Tuesday, September 15, 2015

The Shofar

The significance of the two holidays of Rosh Hashanah and Yom Kippur rests on our desire to recount our sins before G-d and ask for forgiveness. We were given the capacity to sin, and G-d wants us to choose the the 'good' path. But He also wants us to be humble enough to admit when we have sinned and ask for forgiveness.

We blow the shofar  to recall the shofar blowing that accompanied our original acceptance of the Torah and remind G-d of Israel's acceptance of it, so that G-d forgives us all our sins and inscribes us for a year of goodness and life. The sound of the shofar is a call from G-d to his people to gather and participate in this process, kind of a wakeup call to bring us out of our spiritual slumber; but it is also a call from the people to hearken G-d to listen to our repentance and forgive us.

The shofar is such an important part of the celebration of Rosh Hashanah that the day is also called Yom Teruah which means 'day of the shofar blast'. The first mention of the shofar in the Torah is in the story of the binding of Isaac by Abraham, and in fact, it is that story that is read during the Torah service on the two days of Rosh Hashanah. The shofar is also mentioned in the story of Joshua  who circled the walls of Jericho with seven priests blowing ram's horns for seven days which caused the walls tumble down.

The shofar is blown one hundred times on each of the two days of Rosh Hashanah.  Ir's a very difficult instrument from which to coax a meaningful sound. There are three different blasts: Tekiah -  an unbroken last of about three seconds, Shevarim - a Tekiah broken into three segments, Teruah - nine rapid fire blasts, and Tekiah Gedolah - A triple Tekiah lasting at least nine seconds, but many shofar blowers (called Tokea) will go significantly longer (just to show off).

The shofar is also sounded on Sukkoth, which occurs several weeks after Rosh Hashanah. I had the opportunity to photograph a rabbi performing that ritual several years ago on the next to last of the eight days of Sukkoth, called Hashanah Rabbah. Because Rosh Hashanah and Yom Kippur are such high holy days taking photographs are frowned upon (actually not permitted at all). So, being Jewish, I've never been able to capture the ritual during a service. It's been a handicap for me for several other  important holidays (Simchat Torah and Pesach in particular) that I need to document for my ongoing project. There was a performance in Central Park at the Naumberg bandshell yesterday to re-enact the    shofar blowing ritual. I went in to see and photograph it, and when I talked with the rabbi he clearly told me he was not happy about my taking pictures. So I was caught in a conundrum. Should I or shouldn't I. I should note that there were many other people attending that were snapping away shots on their mobile devices, but that is not offered as any kind of justification for me to do so.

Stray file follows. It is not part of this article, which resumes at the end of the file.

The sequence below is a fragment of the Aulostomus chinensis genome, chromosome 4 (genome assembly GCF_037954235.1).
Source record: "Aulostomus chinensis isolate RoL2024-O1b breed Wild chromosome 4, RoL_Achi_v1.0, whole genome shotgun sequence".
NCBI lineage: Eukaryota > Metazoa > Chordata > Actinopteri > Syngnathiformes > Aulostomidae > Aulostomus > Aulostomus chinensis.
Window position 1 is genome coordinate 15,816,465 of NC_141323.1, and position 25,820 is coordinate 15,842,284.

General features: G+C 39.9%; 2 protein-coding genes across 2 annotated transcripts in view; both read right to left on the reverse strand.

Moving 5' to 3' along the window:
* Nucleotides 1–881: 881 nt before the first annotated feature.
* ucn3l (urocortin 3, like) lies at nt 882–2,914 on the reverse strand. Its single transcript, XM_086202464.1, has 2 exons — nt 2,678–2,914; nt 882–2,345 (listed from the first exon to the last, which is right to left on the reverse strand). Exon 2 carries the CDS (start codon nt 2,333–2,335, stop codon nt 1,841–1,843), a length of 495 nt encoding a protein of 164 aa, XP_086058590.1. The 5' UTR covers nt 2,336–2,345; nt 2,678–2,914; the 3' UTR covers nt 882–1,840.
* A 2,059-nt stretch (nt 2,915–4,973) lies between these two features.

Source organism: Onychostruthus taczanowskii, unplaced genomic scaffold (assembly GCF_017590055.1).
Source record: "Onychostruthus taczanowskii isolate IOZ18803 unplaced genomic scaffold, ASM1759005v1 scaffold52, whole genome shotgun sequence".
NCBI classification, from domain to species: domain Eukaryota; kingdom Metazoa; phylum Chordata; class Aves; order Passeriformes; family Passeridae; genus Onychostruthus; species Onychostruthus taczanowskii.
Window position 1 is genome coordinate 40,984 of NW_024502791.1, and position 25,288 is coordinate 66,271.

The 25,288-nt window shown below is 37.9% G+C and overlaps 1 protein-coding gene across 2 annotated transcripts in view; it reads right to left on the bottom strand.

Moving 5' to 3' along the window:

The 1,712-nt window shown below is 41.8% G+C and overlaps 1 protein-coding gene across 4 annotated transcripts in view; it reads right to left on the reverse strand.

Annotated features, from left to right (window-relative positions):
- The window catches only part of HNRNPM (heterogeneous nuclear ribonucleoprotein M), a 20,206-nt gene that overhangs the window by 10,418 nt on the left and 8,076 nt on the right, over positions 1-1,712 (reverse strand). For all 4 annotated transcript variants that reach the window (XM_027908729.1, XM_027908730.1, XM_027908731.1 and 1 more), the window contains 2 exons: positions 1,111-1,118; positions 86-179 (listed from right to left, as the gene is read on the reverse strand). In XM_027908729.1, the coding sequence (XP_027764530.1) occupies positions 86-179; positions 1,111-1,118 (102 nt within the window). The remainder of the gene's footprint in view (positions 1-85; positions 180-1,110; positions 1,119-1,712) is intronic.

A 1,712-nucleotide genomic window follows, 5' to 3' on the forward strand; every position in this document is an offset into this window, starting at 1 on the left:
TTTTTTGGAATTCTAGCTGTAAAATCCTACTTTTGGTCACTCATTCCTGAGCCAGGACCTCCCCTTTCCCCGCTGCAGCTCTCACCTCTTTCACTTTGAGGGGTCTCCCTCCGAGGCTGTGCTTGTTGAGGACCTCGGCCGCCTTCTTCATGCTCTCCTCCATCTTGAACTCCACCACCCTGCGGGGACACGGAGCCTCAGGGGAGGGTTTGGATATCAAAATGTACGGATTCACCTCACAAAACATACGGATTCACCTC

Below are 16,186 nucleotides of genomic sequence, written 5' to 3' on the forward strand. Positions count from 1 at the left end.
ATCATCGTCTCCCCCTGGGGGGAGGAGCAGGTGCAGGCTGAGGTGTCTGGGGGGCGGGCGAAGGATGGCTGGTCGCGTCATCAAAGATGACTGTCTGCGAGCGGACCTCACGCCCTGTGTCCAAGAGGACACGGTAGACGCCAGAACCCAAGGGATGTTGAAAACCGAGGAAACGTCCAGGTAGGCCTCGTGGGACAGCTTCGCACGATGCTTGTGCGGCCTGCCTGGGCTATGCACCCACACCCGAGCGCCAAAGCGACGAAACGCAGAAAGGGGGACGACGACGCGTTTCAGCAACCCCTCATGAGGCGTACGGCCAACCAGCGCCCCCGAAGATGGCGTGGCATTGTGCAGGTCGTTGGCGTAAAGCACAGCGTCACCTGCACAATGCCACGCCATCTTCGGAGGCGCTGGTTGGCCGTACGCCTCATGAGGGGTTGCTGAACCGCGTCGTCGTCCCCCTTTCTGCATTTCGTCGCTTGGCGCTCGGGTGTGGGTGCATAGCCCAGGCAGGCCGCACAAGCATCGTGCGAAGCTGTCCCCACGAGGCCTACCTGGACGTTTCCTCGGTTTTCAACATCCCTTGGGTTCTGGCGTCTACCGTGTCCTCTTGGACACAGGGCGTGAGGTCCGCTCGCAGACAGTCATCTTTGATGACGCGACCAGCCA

However, I want to note, not defensively, that over the years of me working this project and recently of me posting the images on the internet I've received a lot of feedback. Every once in a while I get a response from an anti-Semitic bigot, or an arab/muslim casting aspersions on me, my people, and my work. But overwhelmingly, the comments and emails that I get are positive. The comments on Facebook and Google+ are very often from non-Jews, including a significant number of arab/muslims, who have never seen images like mine or who know nothing of the traditions and rituals of Judaism and they thank me for enlightening them. Most importantly though, and I offer this as reason for doing the entire project and in particular for making the effort to attend the ceremony yesterday, I get responses from viewers who are Jewish but who are deeply assimilated or lapsed in their spiritual practice. They tell me that the photographs brought them back to their childhood and they are reminded of being with their parents or grandparents on those occasions, and that the photographs stirred deep memories in them. I can't describe my feelings when I get a response like that.

In the final analysis though, I had to respect the rabbi's request. To do the work on this project for so many years and to go into the depth that I aim for, I have to respect the wishes of the people I photograph. So for what it's worth, here's some images of the people who attended the Central Park shofar blowing:

This kid was really amazing. As difficult as it is to blow the shofar, he could really let loose with a mighty blast:



The tokea showing his shofar to the audience. The ram's horn, pictured above is the usual instrument in use by descendants of Eastern Europeans. The curled horn, shown below, from an ibis is most often used by sephardic Jews.



And a great time was had by all: